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In Casa Gallardo, there was a Ray Gallardo who expanded it into a chain and ran it for a number of years. Before he sold it, he opened one in Clayton. That’s where we imbibed. I commended him for the speedy mixologists and he commented, “Yes, they steal more than any other bartenders in St. Louis.”
At the Chase Club in the hotel, there was manager Henry “Hack” Ulrich. Hack enjoyed regaling guests with a reminiscence of Frank Sinatra’s no-show for his engagement. It seemed that Sinatra cancelled the morning following a spat with his gf Ava Gardner, who beat him with a shoe. Upon hearing that, Hack phoned Morris Shenker, who in turn, called his client Jimmy Hoffa. After a conversation with Hoffa, Sinatra agreed to return to complete the engagement, which he did.
The original Tony’s on Broadway was where you could count on gingham tablecloths and chianti wine bottles. Nearby was Al Barone’s Al’s steakhouse. At the Rahtskellar in the original Lenox Hotel on Washington Avenue, steaks were prepared before your eyes. Also, owner Gordon Heiss created the Mayfair salad dressing – still in use today.  Port St. Louis (seafood house) in Clayton was where servers vowed that they were to employ used seafood shells over and over.
AH, MEMORIES of other dineries that would make present eateries pale in comparison. Such was Ruggeri’s on the Hill where organist Stan Kann entertained; Kotabuki, Myron Levy’s outpost on Gaslight Square that purveyed Japanese specialities he learned while serving in Jimmy Doolittle’s Flying Tigers in World War II; Teutenberg’s marvelous bakery goods and sandwiches; Fio’s La Forquette at West County Mall; Minna Evans’ Gold Fried Chicken Loaf; Mrs. Yoest’s Hitching Post and Sam Zwibleman’s Sam the Watermelon Man.

6 Responses to “THERE WAS THE TIME WHEN. . .”

  • Eagle says:

    Myron Levy served as the adjutant of the 75th Fighter Squadron of the 23rd Fighter Group, based in Kweilin, China. The 75th was formed overseas with cadres from the American Volunteer Group of the Chinese Air Force, popularly known as the Flying Tigers. The Tigers were under the command of Gen. Claire Lee Chennault, not Jimmie Dolittle. (Source: My Magnificent Journey; My Adventures in the Army Air Corps by Myron D. Levy.)

    The Kotobuki, Myron and wife Rebecca’s labor of love, thrived during the heyday of the phenomena known as Gaslight Square. The restaurant was well-reviewed in the New Yorker and became a sight-em restaurant, just east of Wade and Lois DeWoskin’s Port St. Louis and across the street from the Jay and Fran Landesman’s Crystal Palace.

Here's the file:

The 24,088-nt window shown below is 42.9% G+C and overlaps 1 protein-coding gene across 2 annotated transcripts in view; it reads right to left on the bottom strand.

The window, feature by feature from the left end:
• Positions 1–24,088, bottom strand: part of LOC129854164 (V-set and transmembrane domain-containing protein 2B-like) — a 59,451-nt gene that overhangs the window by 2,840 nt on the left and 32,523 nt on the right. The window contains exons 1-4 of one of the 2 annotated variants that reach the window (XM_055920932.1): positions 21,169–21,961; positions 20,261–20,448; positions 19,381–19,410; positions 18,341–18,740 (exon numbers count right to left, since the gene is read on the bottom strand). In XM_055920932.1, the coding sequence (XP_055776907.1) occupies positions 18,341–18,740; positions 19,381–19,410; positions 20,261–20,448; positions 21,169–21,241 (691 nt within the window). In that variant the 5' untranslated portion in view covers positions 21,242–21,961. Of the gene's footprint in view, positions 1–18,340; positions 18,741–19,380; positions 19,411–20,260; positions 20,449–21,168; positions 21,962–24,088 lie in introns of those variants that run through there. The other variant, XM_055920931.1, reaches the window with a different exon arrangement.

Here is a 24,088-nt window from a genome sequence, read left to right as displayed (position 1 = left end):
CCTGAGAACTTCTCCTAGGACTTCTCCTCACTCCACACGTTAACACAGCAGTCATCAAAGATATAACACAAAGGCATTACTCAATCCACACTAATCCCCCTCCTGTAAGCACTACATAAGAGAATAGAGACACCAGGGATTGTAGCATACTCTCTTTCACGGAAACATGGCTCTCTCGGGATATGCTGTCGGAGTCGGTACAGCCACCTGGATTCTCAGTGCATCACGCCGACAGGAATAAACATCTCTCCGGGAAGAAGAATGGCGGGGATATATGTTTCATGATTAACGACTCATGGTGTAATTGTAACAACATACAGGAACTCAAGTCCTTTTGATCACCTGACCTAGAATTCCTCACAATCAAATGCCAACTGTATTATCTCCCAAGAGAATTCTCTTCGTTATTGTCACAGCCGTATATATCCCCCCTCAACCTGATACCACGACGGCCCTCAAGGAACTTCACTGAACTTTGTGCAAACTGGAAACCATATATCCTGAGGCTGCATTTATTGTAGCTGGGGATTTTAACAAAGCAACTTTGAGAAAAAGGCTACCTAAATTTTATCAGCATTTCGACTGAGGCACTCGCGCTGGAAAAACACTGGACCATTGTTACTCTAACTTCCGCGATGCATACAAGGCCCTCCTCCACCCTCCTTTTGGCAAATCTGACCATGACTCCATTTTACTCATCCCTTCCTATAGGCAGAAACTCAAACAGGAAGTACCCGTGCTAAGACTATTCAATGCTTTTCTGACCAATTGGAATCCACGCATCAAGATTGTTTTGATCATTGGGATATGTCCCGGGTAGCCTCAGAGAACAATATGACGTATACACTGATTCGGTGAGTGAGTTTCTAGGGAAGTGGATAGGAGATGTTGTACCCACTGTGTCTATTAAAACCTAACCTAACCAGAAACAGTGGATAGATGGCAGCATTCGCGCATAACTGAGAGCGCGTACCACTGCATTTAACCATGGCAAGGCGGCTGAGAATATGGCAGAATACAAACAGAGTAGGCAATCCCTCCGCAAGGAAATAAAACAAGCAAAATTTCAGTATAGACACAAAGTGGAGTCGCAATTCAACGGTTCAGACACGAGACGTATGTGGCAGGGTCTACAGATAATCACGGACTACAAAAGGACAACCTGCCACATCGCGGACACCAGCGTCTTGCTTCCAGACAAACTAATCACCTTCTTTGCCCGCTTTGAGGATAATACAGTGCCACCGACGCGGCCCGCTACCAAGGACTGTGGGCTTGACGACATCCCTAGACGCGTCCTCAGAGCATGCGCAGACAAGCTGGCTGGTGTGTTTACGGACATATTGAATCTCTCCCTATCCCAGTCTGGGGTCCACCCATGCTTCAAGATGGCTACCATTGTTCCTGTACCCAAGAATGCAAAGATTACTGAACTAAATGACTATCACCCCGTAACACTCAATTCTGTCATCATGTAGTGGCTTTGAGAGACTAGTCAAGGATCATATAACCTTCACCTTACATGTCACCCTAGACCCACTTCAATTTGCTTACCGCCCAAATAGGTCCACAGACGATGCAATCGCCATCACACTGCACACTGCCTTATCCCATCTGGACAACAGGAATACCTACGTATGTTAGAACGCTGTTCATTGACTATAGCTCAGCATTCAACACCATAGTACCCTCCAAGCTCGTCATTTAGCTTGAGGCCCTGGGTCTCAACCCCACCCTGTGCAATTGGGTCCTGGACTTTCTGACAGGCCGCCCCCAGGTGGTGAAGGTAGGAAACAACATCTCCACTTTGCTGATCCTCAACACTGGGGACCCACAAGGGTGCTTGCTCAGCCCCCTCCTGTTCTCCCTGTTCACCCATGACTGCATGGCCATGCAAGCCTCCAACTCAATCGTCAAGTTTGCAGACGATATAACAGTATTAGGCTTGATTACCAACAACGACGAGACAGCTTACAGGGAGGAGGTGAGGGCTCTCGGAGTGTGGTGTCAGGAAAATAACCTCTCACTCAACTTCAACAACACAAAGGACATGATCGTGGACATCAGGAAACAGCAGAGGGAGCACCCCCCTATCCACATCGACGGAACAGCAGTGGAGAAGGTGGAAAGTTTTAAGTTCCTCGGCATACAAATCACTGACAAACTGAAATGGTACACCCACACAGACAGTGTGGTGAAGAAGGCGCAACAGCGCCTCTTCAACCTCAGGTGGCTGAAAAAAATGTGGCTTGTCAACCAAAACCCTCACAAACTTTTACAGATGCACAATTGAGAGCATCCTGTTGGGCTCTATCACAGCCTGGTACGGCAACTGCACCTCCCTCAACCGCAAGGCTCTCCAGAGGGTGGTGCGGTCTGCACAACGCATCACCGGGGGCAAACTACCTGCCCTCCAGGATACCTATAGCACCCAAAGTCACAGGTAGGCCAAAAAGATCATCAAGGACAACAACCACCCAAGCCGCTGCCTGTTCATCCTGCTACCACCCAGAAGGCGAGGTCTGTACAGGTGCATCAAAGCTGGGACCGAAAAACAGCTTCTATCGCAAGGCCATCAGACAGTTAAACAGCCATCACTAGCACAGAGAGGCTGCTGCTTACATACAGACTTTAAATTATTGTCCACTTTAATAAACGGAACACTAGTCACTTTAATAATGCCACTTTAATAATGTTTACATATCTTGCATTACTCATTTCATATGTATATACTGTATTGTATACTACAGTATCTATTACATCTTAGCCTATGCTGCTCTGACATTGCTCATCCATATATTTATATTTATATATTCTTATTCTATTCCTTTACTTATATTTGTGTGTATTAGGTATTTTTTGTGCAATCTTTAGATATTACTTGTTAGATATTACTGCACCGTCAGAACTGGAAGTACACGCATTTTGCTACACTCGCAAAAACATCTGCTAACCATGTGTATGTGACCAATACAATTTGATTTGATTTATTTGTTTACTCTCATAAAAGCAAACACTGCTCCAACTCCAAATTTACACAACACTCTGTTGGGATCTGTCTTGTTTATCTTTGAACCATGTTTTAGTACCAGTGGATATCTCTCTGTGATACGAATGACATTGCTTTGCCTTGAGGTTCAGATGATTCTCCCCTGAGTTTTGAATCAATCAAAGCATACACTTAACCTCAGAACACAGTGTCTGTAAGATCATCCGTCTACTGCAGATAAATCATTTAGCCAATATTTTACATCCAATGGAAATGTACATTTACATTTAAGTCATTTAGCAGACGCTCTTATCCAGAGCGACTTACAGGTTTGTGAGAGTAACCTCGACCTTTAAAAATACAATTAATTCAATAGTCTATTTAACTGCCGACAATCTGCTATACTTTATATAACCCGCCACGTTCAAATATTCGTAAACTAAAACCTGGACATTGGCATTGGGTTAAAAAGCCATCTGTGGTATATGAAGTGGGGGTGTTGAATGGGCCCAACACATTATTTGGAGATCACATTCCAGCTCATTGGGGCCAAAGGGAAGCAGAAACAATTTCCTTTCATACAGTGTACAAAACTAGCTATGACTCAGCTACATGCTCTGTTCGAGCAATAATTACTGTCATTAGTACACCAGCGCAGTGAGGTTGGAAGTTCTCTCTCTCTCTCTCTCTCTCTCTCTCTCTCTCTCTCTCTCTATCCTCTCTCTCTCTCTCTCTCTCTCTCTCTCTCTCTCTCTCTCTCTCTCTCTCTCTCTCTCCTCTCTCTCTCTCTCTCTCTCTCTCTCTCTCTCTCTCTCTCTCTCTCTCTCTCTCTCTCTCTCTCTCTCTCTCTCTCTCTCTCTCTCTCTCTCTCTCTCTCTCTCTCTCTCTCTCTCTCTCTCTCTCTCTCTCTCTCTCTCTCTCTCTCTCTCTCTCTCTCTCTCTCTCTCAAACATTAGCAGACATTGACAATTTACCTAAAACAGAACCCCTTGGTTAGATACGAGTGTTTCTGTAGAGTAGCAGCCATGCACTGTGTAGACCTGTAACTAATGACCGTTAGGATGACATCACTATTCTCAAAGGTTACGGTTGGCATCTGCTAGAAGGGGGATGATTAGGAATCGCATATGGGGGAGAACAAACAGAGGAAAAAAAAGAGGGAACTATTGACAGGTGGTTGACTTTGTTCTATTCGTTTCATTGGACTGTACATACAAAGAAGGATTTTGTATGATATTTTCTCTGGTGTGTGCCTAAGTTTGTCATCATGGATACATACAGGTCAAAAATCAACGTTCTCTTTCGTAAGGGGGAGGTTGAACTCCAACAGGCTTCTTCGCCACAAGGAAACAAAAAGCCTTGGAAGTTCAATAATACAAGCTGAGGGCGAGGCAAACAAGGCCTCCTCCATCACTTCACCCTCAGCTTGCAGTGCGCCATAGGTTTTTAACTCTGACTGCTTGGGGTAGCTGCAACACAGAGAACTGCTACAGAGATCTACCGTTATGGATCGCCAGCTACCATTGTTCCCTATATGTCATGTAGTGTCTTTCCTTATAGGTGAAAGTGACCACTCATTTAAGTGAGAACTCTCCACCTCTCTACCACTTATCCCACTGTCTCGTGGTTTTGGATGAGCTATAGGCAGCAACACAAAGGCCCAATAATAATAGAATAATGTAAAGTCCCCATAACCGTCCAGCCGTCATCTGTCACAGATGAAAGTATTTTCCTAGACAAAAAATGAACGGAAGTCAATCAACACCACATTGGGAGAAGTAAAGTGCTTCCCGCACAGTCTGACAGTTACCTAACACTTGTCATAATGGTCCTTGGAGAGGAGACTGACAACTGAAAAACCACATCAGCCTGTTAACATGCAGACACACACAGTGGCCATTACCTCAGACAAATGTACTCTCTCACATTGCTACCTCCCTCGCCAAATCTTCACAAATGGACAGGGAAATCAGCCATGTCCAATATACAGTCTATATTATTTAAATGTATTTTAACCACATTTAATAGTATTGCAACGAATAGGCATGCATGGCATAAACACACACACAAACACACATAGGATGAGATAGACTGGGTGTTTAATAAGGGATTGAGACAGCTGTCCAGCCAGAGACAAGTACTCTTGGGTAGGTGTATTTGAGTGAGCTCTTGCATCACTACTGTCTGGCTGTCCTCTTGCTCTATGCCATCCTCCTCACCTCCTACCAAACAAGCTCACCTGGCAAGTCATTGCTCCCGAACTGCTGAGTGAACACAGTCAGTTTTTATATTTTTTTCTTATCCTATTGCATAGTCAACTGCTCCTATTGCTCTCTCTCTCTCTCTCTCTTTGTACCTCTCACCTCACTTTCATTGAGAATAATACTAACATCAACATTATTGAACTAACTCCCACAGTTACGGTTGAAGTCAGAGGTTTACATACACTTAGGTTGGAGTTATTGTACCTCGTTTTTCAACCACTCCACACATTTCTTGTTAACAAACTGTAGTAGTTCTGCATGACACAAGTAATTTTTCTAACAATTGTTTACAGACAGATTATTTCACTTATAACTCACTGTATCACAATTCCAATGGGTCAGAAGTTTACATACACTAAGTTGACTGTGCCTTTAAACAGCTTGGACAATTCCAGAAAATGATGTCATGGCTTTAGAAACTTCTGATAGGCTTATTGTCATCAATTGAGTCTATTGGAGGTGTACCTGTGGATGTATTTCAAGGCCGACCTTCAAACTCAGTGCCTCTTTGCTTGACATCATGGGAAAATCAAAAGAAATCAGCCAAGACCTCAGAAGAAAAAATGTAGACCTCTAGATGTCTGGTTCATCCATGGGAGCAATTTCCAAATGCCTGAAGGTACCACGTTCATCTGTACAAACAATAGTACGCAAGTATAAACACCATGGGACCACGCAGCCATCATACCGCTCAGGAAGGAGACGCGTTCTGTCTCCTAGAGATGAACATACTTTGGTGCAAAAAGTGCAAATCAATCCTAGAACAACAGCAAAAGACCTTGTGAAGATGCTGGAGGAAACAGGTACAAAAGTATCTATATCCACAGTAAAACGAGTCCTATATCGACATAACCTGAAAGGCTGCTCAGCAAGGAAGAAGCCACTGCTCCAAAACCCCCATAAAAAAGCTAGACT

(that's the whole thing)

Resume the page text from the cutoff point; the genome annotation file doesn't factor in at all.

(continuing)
• non-delusional says:

    Who is “Smelly Mellie” and what the H*** is (s)he talking about?
    Thanks for the info Eagle — interesting that we, here in Ole St. Lou has (had?) a real member of the famous Flying Tigers living here.

  • non-delusional says:

    PS Jerry, So sorry to hear of the loss of your sister. My condolences to you and your family.

  • Mickey says:

    Speaking of Mr Gallardo, in the early 70s when I lived in Frontenac, we would sit late at nite with Ramon after closing at his original place in Westport. He told us one nite about driving to Mexico with daughter to purchase decorative items for a new restaraunt and filling up that old car and dead heading back to the Lou.

  • TOWNCAR says:

    The late great Gordon Heiss’s granddaughter lives I’m the CWE…I tried without luck to copy his recipe…fail…so I invented my own that added to my special salad and emerged a win, of sorts. The Mayfair was the site of my late brother-in-law and the late Robert Hyland’s first location of the newly formed MEDIA CLUB. (circa 1958)

    “HACK” Ulrich was just that. If one would grease his palm with the expected gratuity, one could expect a favorable table next to or right below the entertainment of the evening. I personally disliked that approach, and one evening starring the Kingston Trio I gave HACK a wad of one dollar bills…for a table of 16. When he finally figured out that I had “stiffed him” as he was taught, never forgot. When the Tenderloin Room was up and running after a remodel, my (late) wife and myself were heading to the car passing by the Tend-Rm…HACK purposely stood in the middle of the hall with his back to us. My wife was not aware, yet mentioned such a rude display… and I gave HACK a silent finger passing by…he passed away having never seen each other again. OK HACK, how much did you kick in for a spot at your “Last Supper”? He probably expected free wine.

    Having started out at the infamous “SteepleChase Club” at age 17…I would fill out the cards for Harry Fender as employed by The Electrolux Corp. (Vacuum cleaner salesman) my beers were never denied, and my group got a laugh especially when I got the tab for the evening.

    The Chase Club was a different story…they featured rock.-n-roll bands and gave customers great service and lots of fun. Got to hand it to Harold Koplar…he liked great food, transported it to his new Lodge of the 4 Seasons, and got a tone of biz as a result. [WE] went to the Lodge 4x a year for a long weekend for many years.

    I then married, changed direction, and prospered for 41 years, and have had to live thru the sad intermission. Life goes on.

  • TOWNCAR says:

    ^^^one can spot the “spellcheck” correction changes that was recently written about in the WSJ. Sometimes advances in technology are NOT.

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